Front and Center

Front and Center

Creative island and countertop applications help kitchen designers put the 'fun' back in function.

By John Filippelli

So, what better solution than to give them their very own island to enjoy? After all, with more and more clients foregoing those true island vacations to invest in their homes, installing an island with plenty of counter space not only creates a more manageable work area, but also helps to put the "fun" back in function.

These are the sentiments of Robert Sanderson, v.p./marketing for Candlelight Cabinetry in Lockport, NY, who notes: "People want highly functional kitchens, and this [can be made possible] with large, well-designed islands, which often become the center of all the functions whether it be food preparation, clean-up or buffet-type serving."

Tad Trolio, manager for Yardley, PA-based Cranmer's Kitchens by Design, agrees: "Everybody for both aesthetic and functional reasons is drawn to an island, so we are constantly challenged to do two things: Fit an island in sometimes in relatively small kitchens and then make it something extra special. In that discussion, you start to see a lot of emerging aesthetic trends."

As a result, "we are seeing more multiple layers on countertops [in the industry]," adds Mikal Shumate, CGR and president of Complete Design & Remodeling in Vista, CA. "[This offers a good opportunity for designers and fabricators because] you can design multi-level islands in any form. It is easy to take and apply the principles to any theme that you want," he continues.
To that end, Shumate notes that he has seen some unusual applications, including shelves with stainless steel poles placed in the center of granite island countertops.

Kristin Danecker, designer for Warren, NJ-based Superior Custom Kitchens, points out that she has received some unusual requests as well, stating, "People have asked for stainless steel on either side of the range, for instance. They want an insert of 12" or 15" on either side of the range because they want a place to put a hot pot."

She adds that her firm is "getting requests for unusual stone, like Petrastone. Concrete is getting popular, as well."Says Bev Adams, CMKBD, CEO for Denver, CO-based Interior Intuitions: "The higher their budget, the more variety you are going to find in countertop materials."

She adds: "I think the difference in countertops is definitely a trend. It is coming from the consumer and not the designer.

Whether the exposure has come from publications or whatever, when people come in here, they want something different."

"But clients are also concerned that there be no unsightly seams," Danecker further points out.

Adams agrees, adding that, "People are bored to death with the same surface, and they don't want a lot of lines going on. They want something more soothing."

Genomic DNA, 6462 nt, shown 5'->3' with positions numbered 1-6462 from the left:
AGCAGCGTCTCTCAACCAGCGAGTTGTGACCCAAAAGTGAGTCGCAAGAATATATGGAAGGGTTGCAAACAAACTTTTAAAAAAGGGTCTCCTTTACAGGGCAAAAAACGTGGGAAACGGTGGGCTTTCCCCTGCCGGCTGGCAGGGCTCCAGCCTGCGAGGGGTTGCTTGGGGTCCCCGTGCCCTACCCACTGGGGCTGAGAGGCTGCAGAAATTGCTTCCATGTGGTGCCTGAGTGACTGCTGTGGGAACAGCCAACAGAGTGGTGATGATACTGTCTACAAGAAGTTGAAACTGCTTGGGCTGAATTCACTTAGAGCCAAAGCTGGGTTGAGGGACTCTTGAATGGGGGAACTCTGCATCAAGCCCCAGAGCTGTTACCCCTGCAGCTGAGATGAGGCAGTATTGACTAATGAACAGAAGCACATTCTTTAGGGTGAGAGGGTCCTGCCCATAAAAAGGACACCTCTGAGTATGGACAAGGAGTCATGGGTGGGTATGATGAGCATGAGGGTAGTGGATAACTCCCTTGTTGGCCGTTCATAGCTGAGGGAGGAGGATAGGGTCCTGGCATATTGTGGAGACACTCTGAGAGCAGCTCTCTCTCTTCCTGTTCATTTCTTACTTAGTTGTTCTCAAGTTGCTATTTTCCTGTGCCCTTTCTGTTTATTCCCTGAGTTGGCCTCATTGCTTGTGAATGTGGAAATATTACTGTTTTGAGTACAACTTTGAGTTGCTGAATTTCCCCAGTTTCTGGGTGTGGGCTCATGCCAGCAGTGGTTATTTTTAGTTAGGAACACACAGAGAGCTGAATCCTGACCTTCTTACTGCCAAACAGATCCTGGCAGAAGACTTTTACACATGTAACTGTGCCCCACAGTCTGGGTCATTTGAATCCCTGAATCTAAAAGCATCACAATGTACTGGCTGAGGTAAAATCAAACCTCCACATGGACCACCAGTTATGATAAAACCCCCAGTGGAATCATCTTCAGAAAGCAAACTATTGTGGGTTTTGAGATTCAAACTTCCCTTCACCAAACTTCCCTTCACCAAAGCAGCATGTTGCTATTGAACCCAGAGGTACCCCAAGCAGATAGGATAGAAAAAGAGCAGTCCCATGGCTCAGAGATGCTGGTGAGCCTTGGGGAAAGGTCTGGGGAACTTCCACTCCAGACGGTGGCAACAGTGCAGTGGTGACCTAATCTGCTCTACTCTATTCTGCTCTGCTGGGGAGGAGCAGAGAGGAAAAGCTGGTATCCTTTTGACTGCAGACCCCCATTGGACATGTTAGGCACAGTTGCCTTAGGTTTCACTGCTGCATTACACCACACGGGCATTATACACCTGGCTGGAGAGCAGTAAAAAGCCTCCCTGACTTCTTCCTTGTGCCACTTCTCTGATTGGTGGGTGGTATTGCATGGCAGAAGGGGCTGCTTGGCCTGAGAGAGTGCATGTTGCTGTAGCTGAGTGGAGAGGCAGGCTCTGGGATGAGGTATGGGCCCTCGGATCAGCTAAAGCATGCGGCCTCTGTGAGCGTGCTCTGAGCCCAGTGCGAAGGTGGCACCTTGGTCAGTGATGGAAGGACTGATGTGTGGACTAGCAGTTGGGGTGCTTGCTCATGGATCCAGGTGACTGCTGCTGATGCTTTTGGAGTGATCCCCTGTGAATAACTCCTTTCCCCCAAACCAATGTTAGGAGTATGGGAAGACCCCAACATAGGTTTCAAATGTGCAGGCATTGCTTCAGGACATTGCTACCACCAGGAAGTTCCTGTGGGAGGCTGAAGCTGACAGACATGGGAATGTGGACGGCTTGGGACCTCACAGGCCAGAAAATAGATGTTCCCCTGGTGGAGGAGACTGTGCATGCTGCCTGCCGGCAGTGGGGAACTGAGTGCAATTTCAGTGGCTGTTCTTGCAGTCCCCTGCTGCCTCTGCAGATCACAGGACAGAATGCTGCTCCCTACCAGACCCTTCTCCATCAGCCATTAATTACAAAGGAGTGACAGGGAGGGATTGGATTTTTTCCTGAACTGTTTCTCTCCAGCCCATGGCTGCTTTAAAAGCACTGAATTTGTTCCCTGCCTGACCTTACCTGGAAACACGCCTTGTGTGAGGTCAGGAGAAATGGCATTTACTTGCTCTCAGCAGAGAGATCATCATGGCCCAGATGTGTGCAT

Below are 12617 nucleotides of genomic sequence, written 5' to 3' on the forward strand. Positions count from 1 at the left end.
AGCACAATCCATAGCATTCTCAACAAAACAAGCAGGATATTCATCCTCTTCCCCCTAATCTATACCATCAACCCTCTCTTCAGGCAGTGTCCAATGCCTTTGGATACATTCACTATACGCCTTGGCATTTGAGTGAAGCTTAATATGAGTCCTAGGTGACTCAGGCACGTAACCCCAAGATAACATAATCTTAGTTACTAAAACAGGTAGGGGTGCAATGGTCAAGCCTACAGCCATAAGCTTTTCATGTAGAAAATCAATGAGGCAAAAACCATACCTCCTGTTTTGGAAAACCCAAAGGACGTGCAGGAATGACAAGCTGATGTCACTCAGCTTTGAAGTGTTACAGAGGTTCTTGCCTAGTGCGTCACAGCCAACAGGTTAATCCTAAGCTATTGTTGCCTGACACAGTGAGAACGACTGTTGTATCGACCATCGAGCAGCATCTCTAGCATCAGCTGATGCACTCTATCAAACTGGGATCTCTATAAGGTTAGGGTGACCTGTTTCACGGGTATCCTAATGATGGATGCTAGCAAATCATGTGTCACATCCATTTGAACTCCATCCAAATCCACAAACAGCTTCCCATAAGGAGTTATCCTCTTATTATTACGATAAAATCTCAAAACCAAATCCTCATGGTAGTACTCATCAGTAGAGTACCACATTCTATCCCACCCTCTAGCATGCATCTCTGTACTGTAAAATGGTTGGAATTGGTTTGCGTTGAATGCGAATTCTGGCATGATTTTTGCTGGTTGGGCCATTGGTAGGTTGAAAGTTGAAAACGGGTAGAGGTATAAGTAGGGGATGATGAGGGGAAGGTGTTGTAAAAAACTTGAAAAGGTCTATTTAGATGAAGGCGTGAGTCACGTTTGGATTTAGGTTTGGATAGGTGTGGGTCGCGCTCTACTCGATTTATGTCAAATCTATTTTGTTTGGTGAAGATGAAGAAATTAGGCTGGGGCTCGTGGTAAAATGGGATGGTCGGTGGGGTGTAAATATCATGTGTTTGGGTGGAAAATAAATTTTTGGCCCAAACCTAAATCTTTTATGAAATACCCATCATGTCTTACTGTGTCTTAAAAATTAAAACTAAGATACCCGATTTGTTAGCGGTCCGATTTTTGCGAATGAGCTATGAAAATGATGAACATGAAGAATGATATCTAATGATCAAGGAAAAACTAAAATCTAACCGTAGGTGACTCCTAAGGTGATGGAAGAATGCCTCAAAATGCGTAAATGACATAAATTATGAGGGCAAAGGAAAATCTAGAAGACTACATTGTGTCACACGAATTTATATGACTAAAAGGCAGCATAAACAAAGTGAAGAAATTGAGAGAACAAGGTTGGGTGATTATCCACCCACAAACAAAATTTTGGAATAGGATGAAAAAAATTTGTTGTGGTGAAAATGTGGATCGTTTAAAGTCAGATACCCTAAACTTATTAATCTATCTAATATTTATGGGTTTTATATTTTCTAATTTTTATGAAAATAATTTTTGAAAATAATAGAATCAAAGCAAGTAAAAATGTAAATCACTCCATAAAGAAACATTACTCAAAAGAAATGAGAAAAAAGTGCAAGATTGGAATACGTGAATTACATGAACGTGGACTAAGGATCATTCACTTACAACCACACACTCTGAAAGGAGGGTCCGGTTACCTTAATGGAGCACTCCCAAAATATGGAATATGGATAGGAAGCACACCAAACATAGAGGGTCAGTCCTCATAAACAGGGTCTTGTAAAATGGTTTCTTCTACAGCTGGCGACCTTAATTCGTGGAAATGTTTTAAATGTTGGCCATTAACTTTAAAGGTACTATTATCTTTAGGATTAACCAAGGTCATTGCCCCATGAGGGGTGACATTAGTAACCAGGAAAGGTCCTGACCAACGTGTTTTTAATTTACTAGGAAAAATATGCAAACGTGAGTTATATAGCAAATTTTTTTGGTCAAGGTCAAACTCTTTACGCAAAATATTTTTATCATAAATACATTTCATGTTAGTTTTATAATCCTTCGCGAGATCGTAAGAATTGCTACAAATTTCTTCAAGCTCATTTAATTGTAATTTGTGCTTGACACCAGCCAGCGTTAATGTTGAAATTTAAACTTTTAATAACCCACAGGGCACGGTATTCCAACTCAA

"I like the harder, more durable surfaces with a more natural look to it, be it the man-made quartz counters or the granite countertops. In fact, we have done a number of kitchens with traditional laminate and then have done the island in quartz or granite," says Sanderson.

According to Shumate, seating is also a big issue for clients. "A lot of times the request is they want people sitting, facing a certain direction, so they can watch [the client] fix food," he points out.

Trolio agrees: "When the space allows, islands are a great design feature in the kitchen. When you have a countertop directly behind you, in close proximity, it makes for a nice way to work. Imagine working at your sink and having that extra countertop directly behind you. It makes the countertop surface more versatile and a real pleasure to work in."

Indeed, "Islands add more counter space and storage possibilities and enhance the traffic pattern by providing that central location that everything emanates from, and they are therefore becoming a more important part of good kitchen design," Sanderson concludes.

Learning curve
Danecker notes that a recent kitchen project she designed reflects a growing trend in island applications.

"Rooms are no longer square we get pentagons, angled walls and curved walls. The island has to bend [and] curve to fit the room in the aisles," states Danecker.

"People are no longer attracted to the typical one-level rectangle plopped in the middle of the room," she adds.

Pointing to the project, she says: "This is a very large kitchen that has an angled wall, so we had a gigantic amount of floor space we needed to use up. Therefore, I came up with this octagonal-shaped island that has three different levels and features double-thick granite with a double fancy ogee edge."

Featuring seven 30" corbels that help create an ornate, traditional feel, Danecker notes that the 179-1/2"x126-1/2" island needed to accommodate the clients' entertainment needs.